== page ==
Poultry Producers Seek Fair Play from Retailers

IRELAND - Irish Poultry producers are meeting with the major retailers once again to explain how detrimental low-cost selling of Quality Assured Irish Chicken is to the industry.
calendar icon 17 September 2012
clock icon 3 minute read

Irish Farmers' Association (IFA) National Poultry Committee Chairman Alo Mohan said: “In 2010, farmers were forced to carry out a number of protests to highlight how the retailers, in their pursuit of market share, were making farming unviable. The retailers who take massive profits, at the expense of primary producers, are putting indigenous industries such as poultry production and the associated local jobs in jeopardy.”

“Supermarkets maintain their high margins no matter what is happening to their suppliers. Such is their dominant position in the market, they can ignore the impact of rising costs of production for far longer than the farming sectors - pig, poultry, beef, milk and egg producers – who must pay to feed their animals immediately no matter how much world grain market prices soar.”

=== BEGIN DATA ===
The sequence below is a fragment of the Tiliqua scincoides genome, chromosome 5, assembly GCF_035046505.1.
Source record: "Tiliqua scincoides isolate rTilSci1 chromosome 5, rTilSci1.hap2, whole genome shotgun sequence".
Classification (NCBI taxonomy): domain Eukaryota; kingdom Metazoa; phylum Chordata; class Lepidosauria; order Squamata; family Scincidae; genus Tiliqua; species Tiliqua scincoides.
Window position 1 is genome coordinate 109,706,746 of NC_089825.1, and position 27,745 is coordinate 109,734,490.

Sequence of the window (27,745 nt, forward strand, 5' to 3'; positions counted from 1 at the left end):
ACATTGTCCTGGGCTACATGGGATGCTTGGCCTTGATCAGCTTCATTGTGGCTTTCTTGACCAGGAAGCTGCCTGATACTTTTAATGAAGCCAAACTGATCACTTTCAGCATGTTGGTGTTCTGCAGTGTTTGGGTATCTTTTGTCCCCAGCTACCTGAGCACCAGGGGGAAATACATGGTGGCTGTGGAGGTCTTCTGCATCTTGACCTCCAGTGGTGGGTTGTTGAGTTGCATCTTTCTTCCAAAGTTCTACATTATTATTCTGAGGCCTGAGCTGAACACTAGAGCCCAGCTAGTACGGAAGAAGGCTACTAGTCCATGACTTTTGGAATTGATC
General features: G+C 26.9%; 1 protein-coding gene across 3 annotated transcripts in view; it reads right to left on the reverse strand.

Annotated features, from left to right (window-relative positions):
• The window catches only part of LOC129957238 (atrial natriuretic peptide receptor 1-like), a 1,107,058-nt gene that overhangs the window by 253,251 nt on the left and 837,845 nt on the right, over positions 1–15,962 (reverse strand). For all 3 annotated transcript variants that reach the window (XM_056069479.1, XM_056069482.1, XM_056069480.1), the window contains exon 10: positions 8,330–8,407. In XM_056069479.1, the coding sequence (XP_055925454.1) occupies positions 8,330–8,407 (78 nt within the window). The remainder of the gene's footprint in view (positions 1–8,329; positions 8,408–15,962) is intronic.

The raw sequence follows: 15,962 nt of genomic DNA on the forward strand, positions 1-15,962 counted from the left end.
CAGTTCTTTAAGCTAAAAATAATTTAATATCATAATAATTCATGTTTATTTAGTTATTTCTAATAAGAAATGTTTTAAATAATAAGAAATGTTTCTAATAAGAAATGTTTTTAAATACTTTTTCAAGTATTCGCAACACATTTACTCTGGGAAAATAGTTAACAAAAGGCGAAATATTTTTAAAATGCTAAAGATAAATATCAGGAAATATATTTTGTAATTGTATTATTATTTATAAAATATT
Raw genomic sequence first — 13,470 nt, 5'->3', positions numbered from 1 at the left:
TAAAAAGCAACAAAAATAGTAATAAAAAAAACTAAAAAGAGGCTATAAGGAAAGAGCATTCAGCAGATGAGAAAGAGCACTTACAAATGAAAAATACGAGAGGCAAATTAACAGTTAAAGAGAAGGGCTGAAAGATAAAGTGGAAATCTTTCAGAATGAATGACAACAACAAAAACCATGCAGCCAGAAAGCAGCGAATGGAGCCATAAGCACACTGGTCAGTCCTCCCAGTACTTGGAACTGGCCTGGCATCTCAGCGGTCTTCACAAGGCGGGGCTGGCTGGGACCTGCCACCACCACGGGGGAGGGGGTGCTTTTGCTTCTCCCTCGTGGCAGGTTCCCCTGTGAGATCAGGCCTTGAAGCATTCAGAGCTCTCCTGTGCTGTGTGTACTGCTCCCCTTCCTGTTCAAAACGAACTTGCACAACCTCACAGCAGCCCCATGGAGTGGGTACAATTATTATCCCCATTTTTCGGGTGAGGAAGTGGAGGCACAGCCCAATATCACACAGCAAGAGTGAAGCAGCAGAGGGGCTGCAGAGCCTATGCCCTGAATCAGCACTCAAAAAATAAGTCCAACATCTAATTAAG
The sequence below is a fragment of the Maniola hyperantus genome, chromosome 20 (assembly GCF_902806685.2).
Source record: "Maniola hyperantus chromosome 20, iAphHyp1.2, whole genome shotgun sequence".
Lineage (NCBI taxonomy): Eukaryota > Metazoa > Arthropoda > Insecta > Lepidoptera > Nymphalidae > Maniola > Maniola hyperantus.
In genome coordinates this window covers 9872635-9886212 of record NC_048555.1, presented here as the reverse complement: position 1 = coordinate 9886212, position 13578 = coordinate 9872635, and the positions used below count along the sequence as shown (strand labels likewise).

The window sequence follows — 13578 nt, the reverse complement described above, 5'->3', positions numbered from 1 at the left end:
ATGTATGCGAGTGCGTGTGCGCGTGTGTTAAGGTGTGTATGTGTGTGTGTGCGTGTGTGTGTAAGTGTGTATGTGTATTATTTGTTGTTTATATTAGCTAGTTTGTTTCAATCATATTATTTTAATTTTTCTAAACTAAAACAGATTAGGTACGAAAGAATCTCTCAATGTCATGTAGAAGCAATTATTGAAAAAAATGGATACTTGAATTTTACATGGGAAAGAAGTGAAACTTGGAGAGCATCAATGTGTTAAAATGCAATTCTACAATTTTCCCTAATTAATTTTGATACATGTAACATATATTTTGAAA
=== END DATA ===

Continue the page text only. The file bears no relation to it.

“Irish farmers work hard and operate to the highest standards under the Bord Bia Quality Assurance Scheme and yet they are being asked to give additional credit to a processing sector, which is struggling in negotiations with retailers to claw back some of the losses incurred due to the feed price increases.”

Mr Mohan said: “Energy price increases in the last 12 months have made it almost impossible for farmers to survive but because of the feed price increases, farmers have been unable to recoup these losses.

"Retailers take the high moral ground on this issue; stating that they are supplying a ‘good value offering’ to their customers. Make no mistake this ‘good value offering’ will not be available to consumers in 12 months time unless the retail sector wakes up to the reality that quality food cannot be produced ‘cheaply’. Given their position in the food supply chain, retailers must return a fair price to processors so primary producers can survive.”

Charlotte Johnson

© 2000 - 2024 - Global Ag Media. All Rights Reserved | No part of this site may be reproduced without permission.